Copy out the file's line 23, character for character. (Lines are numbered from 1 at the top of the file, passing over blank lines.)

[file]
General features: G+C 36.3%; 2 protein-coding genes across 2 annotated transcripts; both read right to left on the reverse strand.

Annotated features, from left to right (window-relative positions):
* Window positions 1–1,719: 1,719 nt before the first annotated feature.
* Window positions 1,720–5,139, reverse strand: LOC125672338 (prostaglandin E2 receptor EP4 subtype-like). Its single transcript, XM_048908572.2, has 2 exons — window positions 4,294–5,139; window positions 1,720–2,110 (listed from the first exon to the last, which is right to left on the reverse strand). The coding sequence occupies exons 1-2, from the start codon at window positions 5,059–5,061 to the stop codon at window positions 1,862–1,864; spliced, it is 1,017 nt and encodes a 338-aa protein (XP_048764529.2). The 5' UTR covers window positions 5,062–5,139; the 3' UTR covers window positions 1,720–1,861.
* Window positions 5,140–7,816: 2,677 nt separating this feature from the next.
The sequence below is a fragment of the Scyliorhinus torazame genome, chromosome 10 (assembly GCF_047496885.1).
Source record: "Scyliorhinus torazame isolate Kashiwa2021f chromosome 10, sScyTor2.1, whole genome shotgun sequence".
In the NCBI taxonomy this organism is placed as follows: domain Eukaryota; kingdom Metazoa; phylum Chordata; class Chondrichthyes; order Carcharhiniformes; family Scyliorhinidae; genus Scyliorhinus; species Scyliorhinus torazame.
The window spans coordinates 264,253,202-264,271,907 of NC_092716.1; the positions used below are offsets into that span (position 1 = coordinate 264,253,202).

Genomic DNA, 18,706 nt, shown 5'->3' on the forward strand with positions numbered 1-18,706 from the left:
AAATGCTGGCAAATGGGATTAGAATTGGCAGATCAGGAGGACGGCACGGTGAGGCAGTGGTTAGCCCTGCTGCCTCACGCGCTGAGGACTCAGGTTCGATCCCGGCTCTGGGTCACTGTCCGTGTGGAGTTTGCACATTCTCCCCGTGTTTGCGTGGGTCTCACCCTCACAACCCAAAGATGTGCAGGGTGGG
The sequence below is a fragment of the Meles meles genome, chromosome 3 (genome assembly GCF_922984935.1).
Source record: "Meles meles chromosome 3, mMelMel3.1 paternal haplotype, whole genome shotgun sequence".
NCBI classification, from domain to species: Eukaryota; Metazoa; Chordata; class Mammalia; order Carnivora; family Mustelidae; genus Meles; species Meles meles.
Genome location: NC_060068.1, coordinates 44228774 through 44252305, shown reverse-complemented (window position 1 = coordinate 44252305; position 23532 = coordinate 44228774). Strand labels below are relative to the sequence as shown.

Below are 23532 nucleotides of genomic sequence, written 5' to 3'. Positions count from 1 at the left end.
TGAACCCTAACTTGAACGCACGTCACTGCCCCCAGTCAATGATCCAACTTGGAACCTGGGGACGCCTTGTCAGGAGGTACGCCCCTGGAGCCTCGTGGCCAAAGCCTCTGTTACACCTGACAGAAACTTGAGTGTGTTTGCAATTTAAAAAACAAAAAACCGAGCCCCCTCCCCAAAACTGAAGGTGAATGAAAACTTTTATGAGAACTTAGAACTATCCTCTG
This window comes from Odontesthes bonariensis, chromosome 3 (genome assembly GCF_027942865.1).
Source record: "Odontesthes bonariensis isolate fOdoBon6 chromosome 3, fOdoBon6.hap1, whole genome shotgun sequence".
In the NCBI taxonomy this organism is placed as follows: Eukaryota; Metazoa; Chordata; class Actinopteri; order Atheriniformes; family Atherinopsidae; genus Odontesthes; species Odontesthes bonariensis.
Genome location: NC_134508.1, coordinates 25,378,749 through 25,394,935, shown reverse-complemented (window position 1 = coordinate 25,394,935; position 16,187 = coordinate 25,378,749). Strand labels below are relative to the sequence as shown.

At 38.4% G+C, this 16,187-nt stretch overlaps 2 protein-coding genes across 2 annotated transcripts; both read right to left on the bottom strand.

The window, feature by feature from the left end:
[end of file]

The window, feature by feature from the left end: